Chinatown International District is at a crossroads.
Down one possible path is a vibrant community of elders, youth, immigrants and workers thriving in a neighborhood that has survived despite 150 years of exclusion, redlining and city neglect.
Down the other, the city and developers whitewash what Da-Li Development Chairman James Hsieh called the “old, dirty and poor” Chinatown image with luxury high-rises that displace longtime residents and small businesses.
On Feb. 28, Da-Li broke ground on KODA Condominiums at Fifth Avenue South and South Main Street — the first high rise to go up in the neighborhood. While city officials and other guests toasted this 17-story tower of luxury condos priced up to $1.4 million, nearly 100 residents and community members gathered on the other side of a chain-link fence to send a message: This community is not voiceless, and we will not sit idly by as our elders, youth, workers and local businesses are pushed out.
At least half a dozen similar development projects are in the pipeline for Chinatown International District. Under the city’s controversial “upzone” legislation — approved for the neighborhood in 2017 despite community opposition — developers are allowed to build up to 17 stories in exchange for a small payment into the citywide Mandatory Housing Affordability fund. But those fees could be redistributed to other neighborhoods, and developers thus far have refused to include a single unit of affordable housing our community desperately needs.
More than half of the neighborhood’s current residents are immigrants, 37.3 percent are below poverty, and the median household income is $29,418 — about half of the citywide average. The city identified that CID residents and small businesses are at high risk for displacement. We do not need luxury condos and hotels. We need affordable housing and equitable, community-led development that serves the needs of the most vulnerable in our neighborhood.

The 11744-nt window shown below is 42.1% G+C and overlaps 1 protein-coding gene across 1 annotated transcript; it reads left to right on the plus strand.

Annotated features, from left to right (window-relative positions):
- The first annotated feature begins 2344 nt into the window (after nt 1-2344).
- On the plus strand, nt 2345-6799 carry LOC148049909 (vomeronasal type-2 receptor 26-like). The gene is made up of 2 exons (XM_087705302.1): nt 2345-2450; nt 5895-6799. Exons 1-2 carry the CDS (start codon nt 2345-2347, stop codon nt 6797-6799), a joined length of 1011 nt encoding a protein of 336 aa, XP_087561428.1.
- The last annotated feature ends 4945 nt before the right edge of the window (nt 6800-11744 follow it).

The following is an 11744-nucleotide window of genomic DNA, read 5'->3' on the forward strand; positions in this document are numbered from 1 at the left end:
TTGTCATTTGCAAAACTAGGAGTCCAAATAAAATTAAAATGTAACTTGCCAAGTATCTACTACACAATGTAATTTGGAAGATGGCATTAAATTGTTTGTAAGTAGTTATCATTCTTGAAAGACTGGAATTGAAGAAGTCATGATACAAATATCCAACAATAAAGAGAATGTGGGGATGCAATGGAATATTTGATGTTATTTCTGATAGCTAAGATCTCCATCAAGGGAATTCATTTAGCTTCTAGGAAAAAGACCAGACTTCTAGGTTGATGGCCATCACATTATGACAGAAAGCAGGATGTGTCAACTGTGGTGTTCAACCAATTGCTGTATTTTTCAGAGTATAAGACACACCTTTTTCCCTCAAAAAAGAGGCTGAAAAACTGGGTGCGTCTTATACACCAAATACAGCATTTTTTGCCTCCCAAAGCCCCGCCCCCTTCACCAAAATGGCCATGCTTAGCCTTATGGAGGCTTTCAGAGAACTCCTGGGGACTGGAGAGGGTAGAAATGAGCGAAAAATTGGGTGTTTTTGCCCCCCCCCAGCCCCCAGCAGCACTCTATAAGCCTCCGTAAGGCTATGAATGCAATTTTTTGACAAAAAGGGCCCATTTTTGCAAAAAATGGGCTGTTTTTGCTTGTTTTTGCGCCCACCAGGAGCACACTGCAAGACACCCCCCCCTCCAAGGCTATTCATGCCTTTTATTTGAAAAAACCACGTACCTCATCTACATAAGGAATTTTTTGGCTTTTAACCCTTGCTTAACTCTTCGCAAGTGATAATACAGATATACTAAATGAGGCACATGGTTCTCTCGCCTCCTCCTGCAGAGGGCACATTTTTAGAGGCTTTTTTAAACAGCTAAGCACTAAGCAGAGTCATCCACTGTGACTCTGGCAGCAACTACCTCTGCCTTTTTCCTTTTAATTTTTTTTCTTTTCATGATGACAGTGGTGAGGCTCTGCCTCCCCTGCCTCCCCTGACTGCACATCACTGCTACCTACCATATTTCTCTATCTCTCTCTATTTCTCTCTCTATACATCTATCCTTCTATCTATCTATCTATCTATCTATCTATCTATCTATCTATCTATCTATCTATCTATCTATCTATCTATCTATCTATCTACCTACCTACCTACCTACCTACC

For two years, CID community members provided comments on the KODA project. We raised concerns about the displacement of elders and low-income workers, and the lack of affordable housing or homeownership. We gave feedback about KODA’s 17-story shadow and its effect on the mental health and well-being of the predominantly African-American and immigrant residents of the affordable housing complex next door. We asked for steps to mitigate the increased traffic brought to the area by the development, to ensure our elders and children are not in danger. For two years, we tried to engage in good faith, only to be told that affordability and equity were “outside the purview” of the International Special Review District board’s decision-making process.
Proponents of market-rate development argue they will “revitalize” the neighborhood by bringing in new residents and new money. But will these incoming residents join the existing community or replace it?
Just 20 percent of KODA condo buyers are from the neighborhood. It is unlikely that Da-Li’s largely white, affluent clientele will walk down the street to support mom and pop shops like Dong Sing or Pacific Herb. As we’ve witnessed in the Central District and other neighborhoods undergoing gentrification, these new residents will patronize businesses that feel familiar and drive out those foreign or alien to their tastes. Meanwhile, speculative real estate will increase rents and property taxes of small businesses, threatening their ability to stay in the neighborhood and diminishing the overall health and vitality of the community. For communities of color, unchecked market-rate development leads to destabilization, not revitalization.
We are not against development. We are for development that is rooted in and driven by the needs of our community. With the average Asian and Pacific Islander household size at five to seven people, we need family-sized housing with three- to five-bedroom units. With many elders who are limited-English proficient, we need senior housing, accessible community space, and culturally-sensitive health care and social-service agencies. We need small businesses that speak our native dialects and provide affordable meals, groceries and services.
Some say that equitable, community-led development is an unreasonable fantasy — but the history of the Chinatown-International District proves it is possible. When all Chinese were restricted to live east of Occidental Street and white-instituted banks refused to lend to Chinese immigrants, family associations provided housing and capital for small businesses. When elderly, low-income residents needed a place to grow their own vegetables, Danny Woo gave a plot of land on the hillside between Washington and Main for a community garden. When the Wing Luke Museum was created, community members donated family heirlooms and priceless artifacts to preserve the legacy of immigrants and laborers who built this neighborhood.
Chinatown International District is a community with a rich history of working together to lift up the most vulnerable. The city, Da-Li and other private developers do not honor that history or promote the future vitality of our community by displacing the elders, immigrants and laborers who call it home.
We hope the city and developers will meaningfully engage with the community and offer real, tangible benefits for community-oriented development. Until then, we’ll see you in the streets.